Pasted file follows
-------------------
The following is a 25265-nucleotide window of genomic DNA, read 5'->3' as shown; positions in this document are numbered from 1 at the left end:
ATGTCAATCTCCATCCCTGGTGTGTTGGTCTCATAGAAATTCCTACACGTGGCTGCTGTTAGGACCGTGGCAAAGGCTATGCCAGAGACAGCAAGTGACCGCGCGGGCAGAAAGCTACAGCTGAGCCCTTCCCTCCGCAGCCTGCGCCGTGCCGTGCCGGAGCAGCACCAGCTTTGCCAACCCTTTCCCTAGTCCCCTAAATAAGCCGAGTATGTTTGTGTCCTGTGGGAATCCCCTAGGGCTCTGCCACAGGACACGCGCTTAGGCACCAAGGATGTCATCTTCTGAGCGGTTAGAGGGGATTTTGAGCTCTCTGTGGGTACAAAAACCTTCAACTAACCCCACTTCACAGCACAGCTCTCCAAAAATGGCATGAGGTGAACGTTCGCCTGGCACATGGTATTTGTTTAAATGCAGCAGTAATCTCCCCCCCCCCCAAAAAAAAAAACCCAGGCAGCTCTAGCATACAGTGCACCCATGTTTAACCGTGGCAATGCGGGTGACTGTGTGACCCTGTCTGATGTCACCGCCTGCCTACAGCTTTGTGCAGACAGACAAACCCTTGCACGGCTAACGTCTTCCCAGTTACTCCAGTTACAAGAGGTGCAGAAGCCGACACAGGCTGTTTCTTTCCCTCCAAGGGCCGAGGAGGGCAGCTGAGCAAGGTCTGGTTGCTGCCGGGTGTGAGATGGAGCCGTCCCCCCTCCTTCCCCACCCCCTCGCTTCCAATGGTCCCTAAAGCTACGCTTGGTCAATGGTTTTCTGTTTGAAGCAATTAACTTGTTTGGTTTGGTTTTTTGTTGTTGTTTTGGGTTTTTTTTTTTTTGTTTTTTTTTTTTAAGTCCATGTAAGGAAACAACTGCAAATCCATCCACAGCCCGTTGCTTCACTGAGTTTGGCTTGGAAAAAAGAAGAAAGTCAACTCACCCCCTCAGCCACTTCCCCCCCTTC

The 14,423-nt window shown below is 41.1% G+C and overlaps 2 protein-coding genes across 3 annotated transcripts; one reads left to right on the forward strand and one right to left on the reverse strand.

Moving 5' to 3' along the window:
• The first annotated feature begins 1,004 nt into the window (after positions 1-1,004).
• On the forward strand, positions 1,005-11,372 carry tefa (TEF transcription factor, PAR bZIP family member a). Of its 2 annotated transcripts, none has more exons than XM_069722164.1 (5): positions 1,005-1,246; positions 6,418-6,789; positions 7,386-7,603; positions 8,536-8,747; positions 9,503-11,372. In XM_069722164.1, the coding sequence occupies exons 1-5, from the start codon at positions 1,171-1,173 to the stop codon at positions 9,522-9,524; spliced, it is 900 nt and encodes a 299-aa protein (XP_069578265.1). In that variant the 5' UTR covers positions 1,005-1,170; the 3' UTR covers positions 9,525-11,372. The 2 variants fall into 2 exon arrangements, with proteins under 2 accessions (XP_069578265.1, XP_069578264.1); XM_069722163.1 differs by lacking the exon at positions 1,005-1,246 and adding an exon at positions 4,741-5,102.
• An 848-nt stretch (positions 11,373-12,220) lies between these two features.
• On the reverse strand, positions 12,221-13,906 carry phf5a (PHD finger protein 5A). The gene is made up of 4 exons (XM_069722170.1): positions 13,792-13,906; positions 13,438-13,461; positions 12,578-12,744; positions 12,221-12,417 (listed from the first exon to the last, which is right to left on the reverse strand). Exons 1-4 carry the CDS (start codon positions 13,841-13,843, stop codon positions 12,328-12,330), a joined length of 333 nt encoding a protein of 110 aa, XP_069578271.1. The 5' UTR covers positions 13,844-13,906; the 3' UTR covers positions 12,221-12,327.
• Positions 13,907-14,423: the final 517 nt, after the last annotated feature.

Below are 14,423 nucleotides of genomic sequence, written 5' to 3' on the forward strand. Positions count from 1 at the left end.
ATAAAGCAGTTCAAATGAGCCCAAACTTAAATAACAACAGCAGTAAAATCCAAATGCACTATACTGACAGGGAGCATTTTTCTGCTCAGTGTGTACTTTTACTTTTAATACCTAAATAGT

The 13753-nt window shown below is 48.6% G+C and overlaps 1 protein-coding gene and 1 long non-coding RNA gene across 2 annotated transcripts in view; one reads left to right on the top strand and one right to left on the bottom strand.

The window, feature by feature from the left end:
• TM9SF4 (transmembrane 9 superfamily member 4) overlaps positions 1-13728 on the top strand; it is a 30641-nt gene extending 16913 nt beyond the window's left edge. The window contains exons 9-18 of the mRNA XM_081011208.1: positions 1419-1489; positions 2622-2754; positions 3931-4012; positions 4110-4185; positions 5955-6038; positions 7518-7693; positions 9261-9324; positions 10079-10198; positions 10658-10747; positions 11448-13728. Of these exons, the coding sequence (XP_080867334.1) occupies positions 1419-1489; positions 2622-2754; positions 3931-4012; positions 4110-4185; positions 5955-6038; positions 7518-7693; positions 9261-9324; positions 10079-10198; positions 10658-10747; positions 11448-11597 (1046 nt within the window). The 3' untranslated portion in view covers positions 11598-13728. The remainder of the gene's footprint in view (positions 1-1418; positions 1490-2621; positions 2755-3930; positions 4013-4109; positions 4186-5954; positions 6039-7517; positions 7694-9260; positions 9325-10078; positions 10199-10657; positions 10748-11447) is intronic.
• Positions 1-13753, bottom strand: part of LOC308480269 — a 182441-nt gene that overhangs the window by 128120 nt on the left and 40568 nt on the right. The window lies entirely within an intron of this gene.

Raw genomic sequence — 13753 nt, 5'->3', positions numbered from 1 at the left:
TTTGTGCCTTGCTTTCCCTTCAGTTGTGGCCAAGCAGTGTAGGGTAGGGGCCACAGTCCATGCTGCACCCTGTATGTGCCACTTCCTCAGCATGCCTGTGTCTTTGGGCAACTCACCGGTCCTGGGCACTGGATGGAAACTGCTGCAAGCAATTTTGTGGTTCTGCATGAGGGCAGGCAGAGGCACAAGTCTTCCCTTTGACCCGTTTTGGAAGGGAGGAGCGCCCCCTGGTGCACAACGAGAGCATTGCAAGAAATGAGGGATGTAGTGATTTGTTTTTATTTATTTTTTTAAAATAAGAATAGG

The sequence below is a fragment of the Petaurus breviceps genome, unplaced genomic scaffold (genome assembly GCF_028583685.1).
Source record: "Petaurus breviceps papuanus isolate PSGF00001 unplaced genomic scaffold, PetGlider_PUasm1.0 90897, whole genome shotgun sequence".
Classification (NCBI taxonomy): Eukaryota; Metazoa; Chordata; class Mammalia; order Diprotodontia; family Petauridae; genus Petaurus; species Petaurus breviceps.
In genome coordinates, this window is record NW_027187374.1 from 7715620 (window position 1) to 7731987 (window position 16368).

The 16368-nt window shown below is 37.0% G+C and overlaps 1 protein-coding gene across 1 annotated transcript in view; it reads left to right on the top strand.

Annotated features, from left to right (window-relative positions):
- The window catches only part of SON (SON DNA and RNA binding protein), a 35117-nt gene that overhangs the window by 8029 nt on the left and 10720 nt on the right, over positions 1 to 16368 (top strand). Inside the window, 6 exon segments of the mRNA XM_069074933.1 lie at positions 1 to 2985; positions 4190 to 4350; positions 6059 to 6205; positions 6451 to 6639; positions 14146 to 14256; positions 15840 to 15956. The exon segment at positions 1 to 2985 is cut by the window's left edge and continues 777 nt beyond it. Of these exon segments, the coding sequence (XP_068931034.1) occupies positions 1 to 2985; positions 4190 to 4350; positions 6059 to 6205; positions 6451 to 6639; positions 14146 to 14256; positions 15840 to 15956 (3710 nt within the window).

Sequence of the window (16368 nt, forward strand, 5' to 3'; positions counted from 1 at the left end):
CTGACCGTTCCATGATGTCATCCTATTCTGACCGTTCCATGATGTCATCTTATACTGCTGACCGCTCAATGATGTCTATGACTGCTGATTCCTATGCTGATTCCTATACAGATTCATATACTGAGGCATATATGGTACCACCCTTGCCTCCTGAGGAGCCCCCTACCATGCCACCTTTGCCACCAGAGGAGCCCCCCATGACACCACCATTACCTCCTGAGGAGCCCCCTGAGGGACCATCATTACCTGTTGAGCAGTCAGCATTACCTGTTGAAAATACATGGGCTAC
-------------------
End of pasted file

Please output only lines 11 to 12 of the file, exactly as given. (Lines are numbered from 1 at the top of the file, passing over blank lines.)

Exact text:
ATAAAGCAGTTCAAATGAGCCCAAACTTAAATAACAACAGCAGTAAAATCCAAATGCACTATACTGACAGGGAGCATTTTTCTGCTCAGTGTGTACTTTTACTTTTAATACCTAAATAGT

The 13753-nt window shown below is 48.6% G+C and overlaps 1 protein-coding gene and 1 long non-coding RNA gene across 2 annotated transcripts in view; one reads left to right on the top strand and one right to left on the bottom strand.